CHELSEA, Mass. — Guatemalan bakeries, Honduran restaurants and Salvadoran markets are joining an already ethnically diverse mix of businesses in downtown Chelsea, a tiny industrial city across the Mystic River from Boston.
Among them is Catracho's, a modest Honduran eatery recently purchased by Johanna Mateo, who was born in New York and raised in Honduras until she was 12, when she joined her older sister in Chelsea.
"I always wanted to reinvest in Chelsea," said Mateo, 27, who plans to expand to a vacant storefront next door. "I like the roots it's set within the Latin American community, and I want to keep it that way."
Chelsea (population, 40,000) is a microcosm of broader changes sweeping the United States, as the number of Central American immigrants increases and the number of Mexican immigrants decreases. Mexico generated one of the largest immigration waves in U.S. history, starting in 1965 and lasting well into this century, until an improved Mexican economy and lower birthrates helped reverse the trend. Now, more immigrants are fleeing poverty and violence in Central America's Northern Triangle.
Mexicans are still the largest group in the U.S. illegally but are down to 5 million in 2017 from 7 million a decade earlier, while Central Americans rose by 400,000 to 1.9 million and Asians also grew, the Pew Research Center reported last month. Nationwide, Pew estimated 10.5 million people in the U.S. illegally, down from a peak of 12.2 million a decade earlier.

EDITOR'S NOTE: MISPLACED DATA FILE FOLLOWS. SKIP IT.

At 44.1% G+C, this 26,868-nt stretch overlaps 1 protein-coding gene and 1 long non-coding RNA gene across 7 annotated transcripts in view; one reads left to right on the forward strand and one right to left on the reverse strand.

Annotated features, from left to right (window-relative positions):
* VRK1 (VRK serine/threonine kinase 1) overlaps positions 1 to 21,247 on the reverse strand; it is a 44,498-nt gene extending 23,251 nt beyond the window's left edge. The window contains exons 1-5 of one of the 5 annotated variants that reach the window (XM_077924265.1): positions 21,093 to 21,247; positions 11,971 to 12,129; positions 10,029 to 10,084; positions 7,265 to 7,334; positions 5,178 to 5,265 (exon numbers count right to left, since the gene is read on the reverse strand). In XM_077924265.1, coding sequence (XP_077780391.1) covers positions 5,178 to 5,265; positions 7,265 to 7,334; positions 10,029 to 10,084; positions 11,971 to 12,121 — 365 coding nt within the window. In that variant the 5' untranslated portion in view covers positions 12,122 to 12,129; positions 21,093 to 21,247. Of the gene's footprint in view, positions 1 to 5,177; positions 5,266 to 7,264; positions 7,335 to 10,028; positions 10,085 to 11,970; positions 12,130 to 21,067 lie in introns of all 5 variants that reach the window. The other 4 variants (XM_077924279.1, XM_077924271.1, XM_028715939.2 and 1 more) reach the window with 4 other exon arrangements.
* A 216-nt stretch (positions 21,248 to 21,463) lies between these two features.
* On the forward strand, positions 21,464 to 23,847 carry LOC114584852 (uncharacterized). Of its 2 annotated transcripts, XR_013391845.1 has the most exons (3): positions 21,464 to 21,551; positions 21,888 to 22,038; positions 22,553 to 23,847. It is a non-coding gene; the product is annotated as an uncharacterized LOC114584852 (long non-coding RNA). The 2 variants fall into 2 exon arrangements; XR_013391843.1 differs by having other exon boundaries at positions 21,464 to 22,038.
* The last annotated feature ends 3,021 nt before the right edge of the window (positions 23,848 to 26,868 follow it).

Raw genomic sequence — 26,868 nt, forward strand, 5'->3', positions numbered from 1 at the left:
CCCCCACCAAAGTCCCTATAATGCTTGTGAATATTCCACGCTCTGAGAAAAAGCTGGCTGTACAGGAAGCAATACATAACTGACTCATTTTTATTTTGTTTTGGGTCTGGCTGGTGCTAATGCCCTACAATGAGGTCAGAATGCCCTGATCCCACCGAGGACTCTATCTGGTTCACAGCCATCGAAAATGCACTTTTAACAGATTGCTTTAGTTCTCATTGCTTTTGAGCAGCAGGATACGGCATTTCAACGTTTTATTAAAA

The dynamic is playing out at the state level, said Jeffrey Passel, co-author of the report. Only five states saw statistically significant increases from 2007 to 2017, led by Massachusetts and followed by Maryland. Both are magnets for Central Americans. California, with its large numbers of Mexicans, and other immigrant-heavy states such as Florida, Illinois, New Jersey and New York have fewer people in the country illegally.
The changes extend to immigrants regardless of legal status.
Nationwide, 33% of immigrants are Central American and 25% are Mexican.
The demographic shifts are transforming the Boston area and helping fuel its economic boom, said Luc Schuster, director of Boston Indicators project.
Boston's urban ring cities have seen the most marked changes. Just two decades ago, Chelsea and its neighbors — Everett, Malden, Revere and Lynn — were all majority white. Now, they're among the region's most diverse communities, Schuster's study found.
Chelsea is now more than 60% Latino. More than one-third of residents hail from Central America, mostly from El Salvador, Honduras and Guatemala.